Kimberly Hauge, Senior Policy Analyst, National Governor’s Association, Washington, D.C.

Brad Neese, Associate Vice President and Director, Apprenticeship Carolina, South Carolina

Legislative Roundtable

The Legislative Roundtable highlights important economic development, transportation and cultural affairs legislation taken up in SLC states during recent legislative sessions. Members from each state brief the Committee on new measures undertaken in their respective states.  This provides policymakers with the opportunity to share their experiences with others facing similar challenges and opportunities, exchange ideas, and serves as a foundation for substantive policy discussions.

The Whole Child Initiative: A Collaborative Approach to Education

In 2007, the Association for Supervision and Curriculum Development (ASCD) launched the Whole Child Initiative as part of an innovative approach to move away from the traditional focus on academic achievement. This initiative promotes the long-term development and success of students by focusing on five essential tenets; specifically, keeping a child healthy, safe, engaged, supported and challenged. Since launching the Whole Child Initiative a decade ago, the ASCD approach has been endorsed by the U.S. Center for Disease Control and Prevention, American School Health Association, National Education Association, National School Boards Association and the National Parent Teacher Association among others. This session will explore this collaborative approach and demonstrate how SLC policymakers can implement the Whole Child model in their states.

David Griffith, Senior Director of Public Policy, ASCD, Virginia

Legislative Roundtable

The Legislative Roundtable highlights important education legislation taken up in SLC states during recent legislative sessions. Members from each state brief the Committee on new measures undertaken in their respective states.  This provides policymakers with the opportunity to share their experiences with others facing similar challenges and opportunities, exchange ideas, and serves as a foundation for substantive policy discussions.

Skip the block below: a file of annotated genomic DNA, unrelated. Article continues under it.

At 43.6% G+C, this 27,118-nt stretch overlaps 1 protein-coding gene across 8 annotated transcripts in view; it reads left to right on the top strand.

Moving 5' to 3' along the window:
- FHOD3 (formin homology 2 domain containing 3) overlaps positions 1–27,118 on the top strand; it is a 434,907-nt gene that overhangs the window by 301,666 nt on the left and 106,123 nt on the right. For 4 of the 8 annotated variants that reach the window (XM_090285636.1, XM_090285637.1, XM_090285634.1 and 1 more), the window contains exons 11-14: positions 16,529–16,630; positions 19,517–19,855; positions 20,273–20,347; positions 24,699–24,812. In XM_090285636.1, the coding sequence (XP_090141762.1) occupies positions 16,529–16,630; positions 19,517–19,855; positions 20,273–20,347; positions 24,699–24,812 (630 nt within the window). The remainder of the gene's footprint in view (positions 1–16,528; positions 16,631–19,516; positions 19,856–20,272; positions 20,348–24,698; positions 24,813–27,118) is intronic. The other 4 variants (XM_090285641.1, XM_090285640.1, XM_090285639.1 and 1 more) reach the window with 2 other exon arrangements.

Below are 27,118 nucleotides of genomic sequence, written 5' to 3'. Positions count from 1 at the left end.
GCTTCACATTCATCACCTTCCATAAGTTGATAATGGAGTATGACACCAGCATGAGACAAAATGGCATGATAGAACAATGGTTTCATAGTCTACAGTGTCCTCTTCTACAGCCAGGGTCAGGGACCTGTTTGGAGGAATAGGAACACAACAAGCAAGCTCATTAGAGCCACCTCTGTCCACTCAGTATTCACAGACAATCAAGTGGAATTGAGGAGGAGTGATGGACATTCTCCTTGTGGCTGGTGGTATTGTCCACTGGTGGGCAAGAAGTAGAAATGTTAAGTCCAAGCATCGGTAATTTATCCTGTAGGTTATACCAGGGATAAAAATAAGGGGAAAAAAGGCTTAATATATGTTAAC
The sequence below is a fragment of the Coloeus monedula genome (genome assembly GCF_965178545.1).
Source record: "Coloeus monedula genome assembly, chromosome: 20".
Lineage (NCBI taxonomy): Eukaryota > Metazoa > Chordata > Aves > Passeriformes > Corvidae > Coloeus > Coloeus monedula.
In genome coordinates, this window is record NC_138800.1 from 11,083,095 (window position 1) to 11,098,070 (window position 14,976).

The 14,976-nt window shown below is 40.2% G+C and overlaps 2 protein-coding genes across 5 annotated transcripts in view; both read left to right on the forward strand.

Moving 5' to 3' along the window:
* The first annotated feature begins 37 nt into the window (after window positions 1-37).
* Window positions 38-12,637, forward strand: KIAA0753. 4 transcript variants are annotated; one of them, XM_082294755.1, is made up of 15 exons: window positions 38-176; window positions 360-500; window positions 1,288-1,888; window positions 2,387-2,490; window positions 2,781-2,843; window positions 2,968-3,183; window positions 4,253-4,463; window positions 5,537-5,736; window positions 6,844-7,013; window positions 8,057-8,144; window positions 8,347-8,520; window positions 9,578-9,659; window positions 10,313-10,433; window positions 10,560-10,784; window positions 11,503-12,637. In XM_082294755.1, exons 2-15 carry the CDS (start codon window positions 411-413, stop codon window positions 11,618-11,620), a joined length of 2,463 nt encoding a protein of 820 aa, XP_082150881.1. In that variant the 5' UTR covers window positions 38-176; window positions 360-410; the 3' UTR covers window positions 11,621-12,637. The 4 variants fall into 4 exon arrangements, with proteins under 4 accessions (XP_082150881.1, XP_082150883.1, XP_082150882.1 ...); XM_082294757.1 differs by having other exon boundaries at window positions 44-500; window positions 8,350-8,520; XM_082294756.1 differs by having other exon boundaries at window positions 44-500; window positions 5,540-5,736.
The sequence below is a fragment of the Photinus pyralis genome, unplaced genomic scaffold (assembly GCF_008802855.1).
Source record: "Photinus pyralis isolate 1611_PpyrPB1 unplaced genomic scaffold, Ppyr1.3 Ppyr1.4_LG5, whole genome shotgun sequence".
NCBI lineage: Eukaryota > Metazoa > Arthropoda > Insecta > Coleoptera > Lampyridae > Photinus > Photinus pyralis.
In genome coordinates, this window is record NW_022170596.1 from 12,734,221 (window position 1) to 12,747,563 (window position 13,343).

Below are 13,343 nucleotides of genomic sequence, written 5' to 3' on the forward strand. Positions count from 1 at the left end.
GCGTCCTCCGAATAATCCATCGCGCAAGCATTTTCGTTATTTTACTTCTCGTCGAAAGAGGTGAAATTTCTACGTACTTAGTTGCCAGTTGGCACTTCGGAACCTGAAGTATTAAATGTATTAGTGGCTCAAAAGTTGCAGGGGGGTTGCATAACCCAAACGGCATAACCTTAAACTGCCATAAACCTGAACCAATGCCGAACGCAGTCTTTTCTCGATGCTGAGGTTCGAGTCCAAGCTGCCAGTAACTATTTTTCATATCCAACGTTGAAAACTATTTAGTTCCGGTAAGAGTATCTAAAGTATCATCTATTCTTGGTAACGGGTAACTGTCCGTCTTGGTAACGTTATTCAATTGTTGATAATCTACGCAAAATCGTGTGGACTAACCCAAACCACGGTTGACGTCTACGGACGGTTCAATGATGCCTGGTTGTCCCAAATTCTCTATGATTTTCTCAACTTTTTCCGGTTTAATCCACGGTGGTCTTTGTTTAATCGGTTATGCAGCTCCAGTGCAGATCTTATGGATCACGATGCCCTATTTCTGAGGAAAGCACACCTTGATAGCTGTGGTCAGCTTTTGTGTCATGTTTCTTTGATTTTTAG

10:00 - 11:30 a.m.

SLC/Mark Norris Campaign Against Hunger

noon - 1:30 p.m.

Women in Leadership Forum

2:30 - 4:30 p.m.

Committee Sessions CLE

Brownfield Restoration: Leveraging Resources to Revitalize Communities

A brownfield is a property for which the expansion, redevelopment or reuse may be complicated by a presence or potential presence of a hazardous substance, pollutant or contaminant. It is estimated that there are more than 450,000 brownfields in the United States. Mitigation and reinvestment in these properties increases local tax bases, facilitates job growth, utilizes existing infrastructure, lessens development pressure, and both improves and protects the environment.  This session highlights federal funding opportunities and success stories in the Southern region.

Maggie Egbarts, TAB Coordinator for EPA Regions 5 and 7, Kansas State University

Camilla Warren, Brownfields Revitalization Project Manager, Region 4, U.S. Environmental Protection Agency, Georgia

Offshore Drilling Leases: State Perspectives